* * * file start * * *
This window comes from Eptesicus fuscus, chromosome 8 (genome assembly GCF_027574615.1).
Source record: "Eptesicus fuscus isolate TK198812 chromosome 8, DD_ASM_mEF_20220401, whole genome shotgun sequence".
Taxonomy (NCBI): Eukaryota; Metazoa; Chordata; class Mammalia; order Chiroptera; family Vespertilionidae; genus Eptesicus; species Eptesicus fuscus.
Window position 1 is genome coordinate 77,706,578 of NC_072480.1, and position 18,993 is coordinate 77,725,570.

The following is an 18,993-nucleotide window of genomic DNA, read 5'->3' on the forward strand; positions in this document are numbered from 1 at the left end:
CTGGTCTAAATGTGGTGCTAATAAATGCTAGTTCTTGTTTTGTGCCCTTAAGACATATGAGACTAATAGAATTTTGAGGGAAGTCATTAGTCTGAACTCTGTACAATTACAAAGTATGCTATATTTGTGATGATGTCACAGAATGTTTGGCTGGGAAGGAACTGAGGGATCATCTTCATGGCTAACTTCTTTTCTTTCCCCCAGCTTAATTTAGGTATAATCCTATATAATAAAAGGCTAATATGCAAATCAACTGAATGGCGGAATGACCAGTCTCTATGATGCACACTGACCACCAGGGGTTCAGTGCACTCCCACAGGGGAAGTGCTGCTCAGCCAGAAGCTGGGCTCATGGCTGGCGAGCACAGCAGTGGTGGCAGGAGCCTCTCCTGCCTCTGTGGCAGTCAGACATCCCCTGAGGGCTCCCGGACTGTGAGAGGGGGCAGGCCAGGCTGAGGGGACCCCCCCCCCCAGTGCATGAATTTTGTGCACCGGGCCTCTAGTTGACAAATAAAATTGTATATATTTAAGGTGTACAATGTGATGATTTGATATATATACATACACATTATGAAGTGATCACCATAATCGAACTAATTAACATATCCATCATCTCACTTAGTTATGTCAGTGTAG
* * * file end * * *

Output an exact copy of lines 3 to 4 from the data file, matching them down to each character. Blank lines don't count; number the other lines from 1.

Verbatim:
Taxonomy (NCBI): Eukaryota; Metazoa; Chordata; class Mammalia; order Chiroptera; family Vespertilionidae; genus Eptesicus; species Eptesicus fuscus.
Window position 1 is genome coordinate 77,706,578 of NC_072480.1, and position 18,993 is coordinate 77,725,570.